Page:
|By Bryna Zumer, The Aegis, Bel Air,
Md.McClatchy-Tribune Regional News
Aug. 16, 2012--After 46 years in the hospitality business, Harford County's largest hotel owner and operator is closing up shop.
Hess Hotels Group is wrapping up the process of selling its five hotels to new owners after the company decided it could no longer keep up with the expectations of the modern hotel industry, owner Pam Lytle-Hess said in an interview earlier this week.
"We just started reaching a point in the life of the hotels and the life of our family that we had to make a decision," Lytle-Hess said, explaining the family needed to either invest in all the hotels or pull out.
Hess Hotels has already sold two of its three Edgewood hotels, Ramada Conference Center and Sleep Inn and Suites, as well as its Sleep Inn and Suites in Emmitsburg. The company has sale contracts on its Best Western Invitation Inn in Edgewood and the Ramada in Perryville.
The three Edgewood hotels are clustered around the I-95/Route 24 interchange.
Lytle-Hess, who has worked in the hotels since she was 17, in 1983, said the exit process began about 18 months ago and she will be retiring from the hospitality industry herself.
"It was the hardest decision of my life. It's hard every day. It's still hard," she said about selling the hotels.
The boom in Harford's hotel business from BRAC mixed with the rapid changes in the overall industry and the downturn in the economy are making it hard for Hess Hotels to compete, she said.
"I think it was like a huge impact that right at the beginning of the recession, we had learned about the base realignment [plan] and everybody got really excited about it," said Lytle-Hess, who has long been an important voice in Harford's lodging and tourism industries. "Word gets out that you are going to be having this huge influx."
She said the "absolute crazy number of rooms now available in Harford County" makes it difficult to stay on top of upgrades required by the major national lodging franchises.
"The new hotels are bigger, brighter and nicer," she said. "What happens is, you can no longer be a ma-and-pa [business]. We don't have the depth, we don't have the financial bearing to do the things that are required now to compete."
"I thought that was the time to bow out gracefully," she continued. "The whole industry has changed. Guest expectations are completely different. Maybe this family is not cut out in this new era."
Lytle-Hess explained the last decade has especially been a time of major change, as brand loyalty has basically disappeared.
"Now there's somewhere upward of 200 brands, so nobody is brand-loyal anymore," she said. "That is probably a good thing but it certainly changes customer expectations. Almost all the hotels have the exact same things now because nobody has a brand. You don't have a brand to distinguish now; it's just all hotels."
"Maybe I am just getting too old to change," the 51-year-old observed.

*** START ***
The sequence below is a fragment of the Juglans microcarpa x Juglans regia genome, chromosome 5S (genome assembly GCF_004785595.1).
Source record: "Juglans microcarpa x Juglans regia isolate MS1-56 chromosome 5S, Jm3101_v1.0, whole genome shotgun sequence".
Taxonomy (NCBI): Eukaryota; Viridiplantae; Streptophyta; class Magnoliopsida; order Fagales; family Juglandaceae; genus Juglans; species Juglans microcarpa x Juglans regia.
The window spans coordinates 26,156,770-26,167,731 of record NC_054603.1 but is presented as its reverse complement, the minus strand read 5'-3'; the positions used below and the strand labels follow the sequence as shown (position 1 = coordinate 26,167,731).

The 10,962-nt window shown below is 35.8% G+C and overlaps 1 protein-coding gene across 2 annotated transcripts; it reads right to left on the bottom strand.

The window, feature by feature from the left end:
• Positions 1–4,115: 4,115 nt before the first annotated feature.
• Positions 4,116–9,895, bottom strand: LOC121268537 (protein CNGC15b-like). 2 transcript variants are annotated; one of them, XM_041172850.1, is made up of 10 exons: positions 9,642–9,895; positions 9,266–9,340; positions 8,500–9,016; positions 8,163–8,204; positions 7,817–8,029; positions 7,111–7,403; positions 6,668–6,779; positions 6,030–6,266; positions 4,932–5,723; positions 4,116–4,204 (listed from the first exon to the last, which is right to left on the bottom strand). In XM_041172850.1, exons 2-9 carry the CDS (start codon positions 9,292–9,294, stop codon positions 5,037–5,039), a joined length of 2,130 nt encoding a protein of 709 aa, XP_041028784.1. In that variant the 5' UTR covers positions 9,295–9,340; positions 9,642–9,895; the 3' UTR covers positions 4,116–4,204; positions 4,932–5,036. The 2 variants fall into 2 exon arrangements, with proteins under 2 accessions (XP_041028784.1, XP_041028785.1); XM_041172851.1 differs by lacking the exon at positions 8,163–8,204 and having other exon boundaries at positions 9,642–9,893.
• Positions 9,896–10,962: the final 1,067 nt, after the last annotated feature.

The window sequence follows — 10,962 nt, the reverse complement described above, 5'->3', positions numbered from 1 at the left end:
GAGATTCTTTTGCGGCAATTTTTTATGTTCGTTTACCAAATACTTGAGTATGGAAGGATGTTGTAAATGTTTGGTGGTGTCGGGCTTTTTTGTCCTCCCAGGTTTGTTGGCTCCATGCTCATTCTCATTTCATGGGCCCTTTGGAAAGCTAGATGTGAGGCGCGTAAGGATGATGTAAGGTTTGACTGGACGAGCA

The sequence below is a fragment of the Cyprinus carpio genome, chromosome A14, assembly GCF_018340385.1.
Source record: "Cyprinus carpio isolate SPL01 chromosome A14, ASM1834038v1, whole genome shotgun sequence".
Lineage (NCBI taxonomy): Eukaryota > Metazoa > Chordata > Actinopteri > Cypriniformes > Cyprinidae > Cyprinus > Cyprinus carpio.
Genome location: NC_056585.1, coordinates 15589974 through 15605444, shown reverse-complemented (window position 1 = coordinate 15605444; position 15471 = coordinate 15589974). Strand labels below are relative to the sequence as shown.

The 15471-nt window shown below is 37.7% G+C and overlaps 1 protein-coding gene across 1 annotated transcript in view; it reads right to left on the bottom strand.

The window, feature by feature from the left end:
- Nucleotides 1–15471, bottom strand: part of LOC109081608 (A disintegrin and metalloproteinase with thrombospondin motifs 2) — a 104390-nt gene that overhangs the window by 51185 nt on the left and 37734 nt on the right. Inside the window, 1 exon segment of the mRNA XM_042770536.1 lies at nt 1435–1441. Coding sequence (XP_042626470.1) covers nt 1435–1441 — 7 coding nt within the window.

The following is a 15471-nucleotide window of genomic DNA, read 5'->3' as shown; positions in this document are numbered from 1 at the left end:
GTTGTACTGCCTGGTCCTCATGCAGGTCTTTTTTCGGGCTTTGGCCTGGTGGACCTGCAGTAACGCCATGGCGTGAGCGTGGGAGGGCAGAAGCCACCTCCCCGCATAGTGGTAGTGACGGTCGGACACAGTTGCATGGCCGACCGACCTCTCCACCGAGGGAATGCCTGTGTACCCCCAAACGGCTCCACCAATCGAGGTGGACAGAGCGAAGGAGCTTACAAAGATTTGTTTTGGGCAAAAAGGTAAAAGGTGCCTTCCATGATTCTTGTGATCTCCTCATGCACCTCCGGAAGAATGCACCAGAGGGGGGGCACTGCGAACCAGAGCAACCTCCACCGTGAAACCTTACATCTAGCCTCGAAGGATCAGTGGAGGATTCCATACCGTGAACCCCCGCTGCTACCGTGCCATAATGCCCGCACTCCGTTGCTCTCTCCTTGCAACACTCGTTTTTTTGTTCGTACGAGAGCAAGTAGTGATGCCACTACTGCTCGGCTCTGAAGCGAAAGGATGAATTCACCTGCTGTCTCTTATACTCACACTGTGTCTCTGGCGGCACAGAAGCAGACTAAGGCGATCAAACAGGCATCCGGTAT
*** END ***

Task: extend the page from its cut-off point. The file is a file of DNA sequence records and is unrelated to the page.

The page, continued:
With that in mind, Lytle-Hess said she has not gotten any feedback from the community at large about Hess Hotels closing and did not expect much anyway.
"I hardly think anybody will even notice," she said.
The move out of the business, which was started by Lytle-Hess' father-in-law, W. Dale Hess, has been pretty rapid.
As recently as 2005, the company had announced major staff changes, including creating a new position of vice president of information technology and revenue management, as it prepared for the expected BRAC boost in business Lytle-Hess talked about.
It also rebranded two of its hotels to Ramada and embarked on a $2.5 million renovation of the company's first hotel, the Best Western Invitation Inn, which opened in 1966.
Lytle-Hess said all the staff and owners have been like a family for three generations, and she was especially concerned about her employees' prospects with new owners, and has been pleased to see that most will not be let go by the new owners.
"My number one concern has always been the staff because it's always been the people," she said. "It's always been a huge family atmosphere. I still walk out to the rooms and hug just about everybody. They are like family."
As the issue of a hotel and motel tax for Harford County prepares to come up once again in the Maryland General Assembly, Lytle-Hess remains a steadfast opponent of the tax.
She said it does not make sense to single out one entity to tax, instead of other businesses, like gas stations.
"I am adamantly opposed to any other tax. It's hard enough to get your rates up," she said, questioning the claim that hotel guests are used to paying a tax everywhere else and do not think about it when the travel.
"Really? People want to pay a tax? You want to add to their bill?" she asked. "The fact that they want to put on a tax now, and everybody is still struggling -- are you kidding me? It doesn't make sense."
Lytle-Hess said she doesn't know what she will pursue next and called the sale of the hotels "very, very frightening but liberating."
She said, however, that she probably would not go back into hospitality or work under someone else.
"When you have been your own boss for so long, I can't even imagine," she said.
Lytle-Hess also intends to stay in Harford County on her husband's family farm in Fallston, where they have lived for 28 years.
"It's been a tremendous experience. I have met so many wonderful people, been able to work with the people I have worked with," she said of being with Hess Hotels. "I felt like our family was breaking up."
"It's given me so many gifts and blessings, but I always look forward to changes," she said, adding she knows that sounds "strange" coming from someone who has worked in the same company for so long.
"It's just tremendously rewarding to look back over the years and it's heartbreaking to think it's coming to an end," Lytle-Hess added.
(c)2012 The Aegis (Bel Air, Md.)
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